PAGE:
Our friends at Recursion broke down the prepayment numbers further: the 98% MCA mandatory purchases totaled just $344 million, the lowest amount since 2015. This continues the downward trend from the buyout peak in the third quarter of 2018, which averaged over $750 million in Mandatory Buyouts per month.

New View Advisors compiled this data from publicly available Ginnie Mae data as well as private sources.

HECM Endorsement Analytics – May 2020

June 1st, 2020

HUD’s May 2020 HECM Endorsement Summary Report shows a total of 5,038 endorsements, the highest monthly endorsement tally we’ve seen in over two years, and a 215% increase from last month’s 1,601. Our summary and analysis can be found here: NV Endorsement 2020_05. Granted, a significant portion of this month’s endorsement volume is likely backlog from April due to the slowdown in loan processing caused by the pandemic. During the six months prior to April, average monthly endorsements ran slightly over 3,000.

The Endorsement Summary Report replaced Synergy One Lending with its parent company Mutual of Omaha Mortgage and our numbers present the combined endorsement count. Similarly, PHH Mortgage Corporation was added to the report as an originator. Even though HUD’s data still shows Liberty Home Equity solution as a separate originator, our report combines their numbers as one line item.

Based on 12-month endorsement totals, the same six lenders occupy the top originator spots from a year ago. One Reverse Mortgage aside, all of these originators have more endorsements today than a year ago. AAG’s endorsement total is now 32% of the market total, up from 29% in May 2019. During the same 12-month period, and still including ORM, the market share of combined endorsements from these six originators increased from 63% to 66%.

HUD’s April Endorsement Snapshot Report is now available on its website. The report shows that most sponsors were quiet in April, however FAR and Longbridge actively sponsored loans originated by another party. FAR sponsored 407 and Longbridge sponsored 103 such loans, compared to 305 and 107 on average respectively over the previous 12 months.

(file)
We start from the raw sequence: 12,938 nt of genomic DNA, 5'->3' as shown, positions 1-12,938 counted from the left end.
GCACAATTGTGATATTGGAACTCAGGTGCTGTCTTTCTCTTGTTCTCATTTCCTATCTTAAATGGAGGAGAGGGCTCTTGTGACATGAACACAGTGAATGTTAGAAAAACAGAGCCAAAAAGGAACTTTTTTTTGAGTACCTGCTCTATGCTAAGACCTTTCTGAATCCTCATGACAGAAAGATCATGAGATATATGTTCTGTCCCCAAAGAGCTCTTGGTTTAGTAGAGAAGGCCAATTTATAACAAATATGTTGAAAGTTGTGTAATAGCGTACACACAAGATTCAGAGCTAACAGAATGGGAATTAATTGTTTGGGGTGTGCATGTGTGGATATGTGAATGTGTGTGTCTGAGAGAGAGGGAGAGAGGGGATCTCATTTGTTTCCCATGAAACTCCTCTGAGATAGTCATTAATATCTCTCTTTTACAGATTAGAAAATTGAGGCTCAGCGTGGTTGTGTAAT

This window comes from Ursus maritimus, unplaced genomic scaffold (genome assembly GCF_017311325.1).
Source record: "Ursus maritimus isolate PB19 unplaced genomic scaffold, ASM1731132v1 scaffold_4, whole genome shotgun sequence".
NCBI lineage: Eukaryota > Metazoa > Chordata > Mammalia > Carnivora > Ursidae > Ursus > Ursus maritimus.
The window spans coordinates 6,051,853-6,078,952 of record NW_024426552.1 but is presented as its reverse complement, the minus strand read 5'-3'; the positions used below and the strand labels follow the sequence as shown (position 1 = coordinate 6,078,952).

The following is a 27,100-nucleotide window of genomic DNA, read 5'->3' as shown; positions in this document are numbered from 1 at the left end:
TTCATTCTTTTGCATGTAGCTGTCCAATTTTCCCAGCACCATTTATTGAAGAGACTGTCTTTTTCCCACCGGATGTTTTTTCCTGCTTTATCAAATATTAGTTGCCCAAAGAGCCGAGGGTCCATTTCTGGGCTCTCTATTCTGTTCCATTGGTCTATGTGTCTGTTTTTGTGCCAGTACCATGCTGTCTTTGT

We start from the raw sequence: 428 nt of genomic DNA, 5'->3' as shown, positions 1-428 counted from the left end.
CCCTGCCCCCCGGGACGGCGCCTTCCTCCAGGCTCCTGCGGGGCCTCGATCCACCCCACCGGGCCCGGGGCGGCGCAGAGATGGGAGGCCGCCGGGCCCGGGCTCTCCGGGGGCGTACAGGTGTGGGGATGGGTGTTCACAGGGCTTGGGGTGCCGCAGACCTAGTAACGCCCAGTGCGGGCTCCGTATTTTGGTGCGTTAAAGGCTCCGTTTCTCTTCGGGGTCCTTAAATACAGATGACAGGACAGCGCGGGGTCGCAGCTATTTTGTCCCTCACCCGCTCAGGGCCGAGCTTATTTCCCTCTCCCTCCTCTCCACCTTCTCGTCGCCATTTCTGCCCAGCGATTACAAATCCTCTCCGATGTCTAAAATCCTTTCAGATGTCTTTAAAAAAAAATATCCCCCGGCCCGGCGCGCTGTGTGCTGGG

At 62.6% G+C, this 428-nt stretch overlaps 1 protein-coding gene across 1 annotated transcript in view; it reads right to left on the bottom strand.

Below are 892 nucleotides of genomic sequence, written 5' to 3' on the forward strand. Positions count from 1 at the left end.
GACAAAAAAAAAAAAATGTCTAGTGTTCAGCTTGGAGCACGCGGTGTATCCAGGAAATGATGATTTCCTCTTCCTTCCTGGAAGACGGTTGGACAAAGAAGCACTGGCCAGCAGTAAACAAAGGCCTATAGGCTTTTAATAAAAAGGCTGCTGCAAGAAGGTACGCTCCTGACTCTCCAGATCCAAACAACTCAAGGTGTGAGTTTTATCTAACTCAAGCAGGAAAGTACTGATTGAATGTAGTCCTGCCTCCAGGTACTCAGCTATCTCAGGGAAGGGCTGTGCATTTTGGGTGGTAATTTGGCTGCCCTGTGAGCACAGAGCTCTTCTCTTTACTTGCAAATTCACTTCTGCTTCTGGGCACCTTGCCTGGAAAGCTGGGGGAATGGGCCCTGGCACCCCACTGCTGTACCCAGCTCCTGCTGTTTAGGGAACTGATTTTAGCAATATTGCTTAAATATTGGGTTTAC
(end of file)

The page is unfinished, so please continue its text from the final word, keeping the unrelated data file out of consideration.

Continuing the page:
New View Advisors continues to offer its Who Buys What From Whom (WBWFW) report as part of this endorsement report subscription. The report compiles publicly available Ginnie Mae data to show which HMBS issuers buy HECMs from which lenders. The WBWFW report includes:

  • Top Originators – a ranking by original HECM UPB of all lenders over the last twelve months
  • WBWFW – an alphabetical cross-reference between every lender and the HMBS issuer that securitizes its loans
  • Top 100 Trends – a breakdown of loan sales by month, by Top-100 lender, by HMBS issuer.

Edited samples from this month’s WBWFW report are at the end of our endorsement writeup. These reports together provide accurate insight for sales and marketing teams to learn just who’s buying what from whom. The dataset is more complete and timely than what endorsement analysis alone can show.

HMBS May 2020: May Production Blossoms

June 1st, 2020

HMBS issuance totaled $767 million in May 2020, with strong new production leading the way. Beginning in March, the Coronavirus pandemic took its toll on the capital markets, reducing liquidity as lenders and investors pulled back. However, 91 pools were issued in May, a sharp contrast to the six year low of 77 pools in March, followed by 86 pools in April. There were no highly seasoned new issues.